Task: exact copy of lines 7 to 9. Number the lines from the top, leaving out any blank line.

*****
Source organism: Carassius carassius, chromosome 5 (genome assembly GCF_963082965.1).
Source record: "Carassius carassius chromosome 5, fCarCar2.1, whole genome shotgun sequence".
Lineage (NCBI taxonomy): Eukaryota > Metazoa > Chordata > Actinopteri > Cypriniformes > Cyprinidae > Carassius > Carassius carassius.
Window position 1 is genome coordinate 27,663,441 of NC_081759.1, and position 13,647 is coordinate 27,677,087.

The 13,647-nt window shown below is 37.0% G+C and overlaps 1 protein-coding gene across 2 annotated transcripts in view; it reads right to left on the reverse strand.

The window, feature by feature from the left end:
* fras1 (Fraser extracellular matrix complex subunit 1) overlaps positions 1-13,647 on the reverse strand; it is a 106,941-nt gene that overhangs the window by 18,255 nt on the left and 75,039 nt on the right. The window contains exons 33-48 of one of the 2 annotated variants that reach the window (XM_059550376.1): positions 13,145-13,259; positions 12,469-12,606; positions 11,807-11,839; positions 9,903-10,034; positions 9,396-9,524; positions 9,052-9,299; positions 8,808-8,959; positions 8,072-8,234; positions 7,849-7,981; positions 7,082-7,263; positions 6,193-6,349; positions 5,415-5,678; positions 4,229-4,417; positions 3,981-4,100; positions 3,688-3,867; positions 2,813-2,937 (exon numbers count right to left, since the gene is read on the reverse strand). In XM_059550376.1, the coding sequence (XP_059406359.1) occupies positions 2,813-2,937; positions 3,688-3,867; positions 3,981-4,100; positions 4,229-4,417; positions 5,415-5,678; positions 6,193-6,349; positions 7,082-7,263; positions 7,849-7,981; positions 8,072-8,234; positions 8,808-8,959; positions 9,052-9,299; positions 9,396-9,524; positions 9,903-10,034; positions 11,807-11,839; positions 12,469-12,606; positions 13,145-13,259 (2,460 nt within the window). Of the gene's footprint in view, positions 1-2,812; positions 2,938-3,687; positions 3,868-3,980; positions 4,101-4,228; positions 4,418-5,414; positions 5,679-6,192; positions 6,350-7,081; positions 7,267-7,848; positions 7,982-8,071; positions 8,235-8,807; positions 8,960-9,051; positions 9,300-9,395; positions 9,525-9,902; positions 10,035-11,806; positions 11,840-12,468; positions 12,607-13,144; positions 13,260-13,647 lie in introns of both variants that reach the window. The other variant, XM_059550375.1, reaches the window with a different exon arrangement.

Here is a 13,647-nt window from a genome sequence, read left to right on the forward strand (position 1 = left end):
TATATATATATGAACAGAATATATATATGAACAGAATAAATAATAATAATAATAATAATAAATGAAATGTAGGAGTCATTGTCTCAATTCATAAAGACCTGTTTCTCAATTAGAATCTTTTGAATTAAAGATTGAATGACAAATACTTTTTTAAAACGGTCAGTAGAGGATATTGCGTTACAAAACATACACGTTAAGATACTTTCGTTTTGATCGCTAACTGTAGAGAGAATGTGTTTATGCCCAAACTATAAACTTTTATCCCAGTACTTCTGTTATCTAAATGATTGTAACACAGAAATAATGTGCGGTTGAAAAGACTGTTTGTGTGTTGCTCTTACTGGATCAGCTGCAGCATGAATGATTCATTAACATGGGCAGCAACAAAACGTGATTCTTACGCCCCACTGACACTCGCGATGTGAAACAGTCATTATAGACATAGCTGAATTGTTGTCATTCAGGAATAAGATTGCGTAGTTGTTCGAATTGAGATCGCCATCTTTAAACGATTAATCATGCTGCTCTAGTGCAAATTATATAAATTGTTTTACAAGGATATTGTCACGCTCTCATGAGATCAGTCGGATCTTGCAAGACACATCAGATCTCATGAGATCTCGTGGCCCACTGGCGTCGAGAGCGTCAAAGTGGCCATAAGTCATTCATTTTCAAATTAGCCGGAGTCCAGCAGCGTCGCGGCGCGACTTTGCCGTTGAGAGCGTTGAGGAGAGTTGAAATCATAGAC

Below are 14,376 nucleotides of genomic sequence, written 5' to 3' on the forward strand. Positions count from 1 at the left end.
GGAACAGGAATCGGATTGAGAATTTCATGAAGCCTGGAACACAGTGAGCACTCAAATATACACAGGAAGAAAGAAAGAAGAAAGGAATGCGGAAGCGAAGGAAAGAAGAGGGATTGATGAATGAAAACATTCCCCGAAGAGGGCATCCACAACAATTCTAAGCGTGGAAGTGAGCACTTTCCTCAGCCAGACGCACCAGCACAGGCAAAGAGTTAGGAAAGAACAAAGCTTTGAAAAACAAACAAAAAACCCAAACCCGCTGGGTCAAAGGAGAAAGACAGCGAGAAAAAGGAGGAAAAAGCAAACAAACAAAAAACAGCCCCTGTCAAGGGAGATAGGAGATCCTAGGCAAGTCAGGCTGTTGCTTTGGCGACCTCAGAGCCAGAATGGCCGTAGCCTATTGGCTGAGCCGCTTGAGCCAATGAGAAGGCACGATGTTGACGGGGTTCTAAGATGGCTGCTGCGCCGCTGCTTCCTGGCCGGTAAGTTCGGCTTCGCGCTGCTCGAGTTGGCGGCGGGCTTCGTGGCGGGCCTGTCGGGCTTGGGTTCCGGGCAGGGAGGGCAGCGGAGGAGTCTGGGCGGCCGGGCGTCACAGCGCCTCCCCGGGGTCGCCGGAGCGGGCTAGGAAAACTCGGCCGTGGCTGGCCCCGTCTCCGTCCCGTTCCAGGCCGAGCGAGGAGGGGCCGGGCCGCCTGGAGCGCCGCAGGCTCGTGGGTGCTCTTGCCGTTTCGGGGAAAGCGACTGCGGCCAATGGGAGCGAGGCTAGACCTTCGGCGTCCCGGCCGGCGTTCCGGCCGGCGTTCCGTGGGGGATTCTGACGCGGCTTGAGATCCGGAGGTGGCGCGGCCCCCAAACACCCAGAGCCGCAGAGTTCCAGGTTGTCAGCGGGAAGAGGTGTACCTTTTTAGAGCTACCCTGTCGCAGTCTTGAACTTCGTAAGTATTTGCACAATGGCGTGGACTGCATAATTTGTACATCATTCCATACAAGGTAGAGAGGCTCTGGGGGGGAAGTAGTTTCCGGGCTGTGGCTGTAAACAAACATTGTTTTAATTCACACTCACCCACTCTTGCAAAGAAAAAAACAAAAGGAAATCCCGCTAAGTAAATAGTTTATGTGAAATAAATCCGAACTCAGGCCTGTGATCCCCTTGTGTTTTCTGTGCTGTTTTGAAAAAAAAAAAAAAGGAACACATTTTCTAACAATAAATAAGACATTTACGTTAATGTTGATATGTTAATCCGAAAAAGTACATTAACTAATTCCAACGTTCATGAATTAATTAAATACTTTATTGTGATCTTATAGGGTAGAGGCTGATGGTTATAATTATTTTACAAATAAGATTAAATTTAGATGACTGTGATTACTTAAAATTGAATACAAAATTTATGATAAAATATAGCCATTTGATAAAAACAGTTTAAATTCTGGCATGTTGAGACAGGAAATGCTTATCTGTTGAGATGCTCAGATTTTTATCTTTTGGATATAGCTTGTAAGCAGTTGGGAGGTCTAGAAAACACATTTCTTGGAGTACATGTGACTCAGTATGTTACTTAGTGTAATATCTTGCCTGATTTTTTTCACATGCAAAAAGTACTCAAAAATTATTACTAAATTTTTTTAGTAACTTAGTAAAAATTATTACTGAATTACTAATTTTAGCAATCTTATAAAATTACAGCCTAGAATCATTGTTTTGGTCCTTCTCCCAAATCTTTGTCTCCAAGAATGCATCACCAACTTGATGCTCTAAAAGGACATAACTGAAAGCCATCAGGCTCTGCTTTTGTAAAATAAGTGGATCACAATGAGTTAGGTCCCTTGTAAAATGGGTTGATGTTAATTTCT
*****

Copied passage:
* fras1 (Fraser extracellular matrix complex subunit 1) overlaps positions 1-13,647 on the reverse strand; it is a 106,941-nt gene that overhangs the window by 18,255 nt on the left and 75,039 nt on the right. The window contains exons 33-48 of one of the 2 annotated variants that reach the window (XM_059550376.1): positions 13,145-13,259; positions 12,469-12,606; positions 11,807-11,839; positions 9,903-10,034; positions 9,396-9,524; positions 9,052-9,299; positions 8,808-8,959; positions 8,072-8,234; positions 7,849-7,981; positions 7,082-7,263; positions 6,193-6,349; positions 5,415-5,678; positions 4,229-4,417; positions 3,981-4,100; positions 3,688-3,867; positions 2,813-2,937 (exon numbers count right to left, since the gene is read on the reverse strand). In XM_059550376.1, the coding sequence (XP_059406359.1) occupies positions 2,813-2,937; positions 3,688-3,867; positions 3,981-4,100; positions 4,229-4,417; positions 5,415-5,678; positions 6,193-6,349; positions 7,082-7,263; positions 7,849-7,981; positions 8,072-8,234; positions 8,808-8,959; positions 9,052-9,299; positions 9,396-9,524; positions 9,903-10,034; positions 11,807-11,839; positions 12,469-12,606; positions 13,145-13,259 (2,460 nt within the window). Of the gene's footprint in view, positions 1-2,812; positions 2,938-3,687; positions 3,868-3,980; positions 4,101-4,228; positions 4,418-5,414; positions 5,679-6,192; positions 6,350-7,081; positions 7,267-7,848; positions 7,982-8,071; positions 8,235-8,807; positions 8,960-9,051; positions 9,300-9,395; positions 9,525-9,902; positions 10,035-11,806; positions 11,840-12,468; positions 12,607-13,144; positions 13,260-13,647 lie in introns of both variants that reach the window. The other variant, XM_059550375.1, reaches the window with a different exon arrangement.

Here is a 13,647-nt window from a genome sequence, read left to right on the forward strand (position 1 = left end):
TATATATATATGAACAGAATATATATATGAACAGAATAAATAATAATAATAATAATAATAAATGAAATGTAGGAGTCATTGTCTCAATTCATAAAGACCTGTTTCTCAATTAGAATCTTTTGAATTAAAGATTGAATGACAAATACTTTTTTAAAACGGTCAGTAGAGGATATTGCGTTACAAAACATACACGTTAAGATACTTTCGTTTTGATCGCTAACTGTAGAGAGAATGTGTTTATGCCCAAACTATAAACTTTTATCCCAGTACTTCTGTTATCTAAATGATTGTAACACAGAAATAATGTGCGGTTGAAAAGACTGTTTGTGTGTTGCTCTTACTGGATCAGCTGCAGCATGAATGATTCATTAACATGGGCAGCAACAAAACGTGATTCTTACGCCCCACTGACACTCGCGATGTGAAACAGTCATTATAGACATAGCTGAATTGTTGTCATTCAGGAATAAGATTGCGTAGTTGTTCGAATTGAGATCGCCATCTTTAAACGATTAATCATGCTGCTCTAGTGCAAATTATATAAATTGTTTTACAAGGATATTGTCACGCTCTCATGAGATCAGTCGGATCTTGCAAGACACATCAGATCTCATGAGATCTCGTGGCCCACTGGCGTCGAGAGCGTCAAAGTGGCCATAAGTCATTCATTTTCAAATTAGCCGGAGTCCAGCAGCGTCGCGGCGCGACTTTGCCGTTGAGAGCGTTGAGGAGAGTTGAAATCATAGAC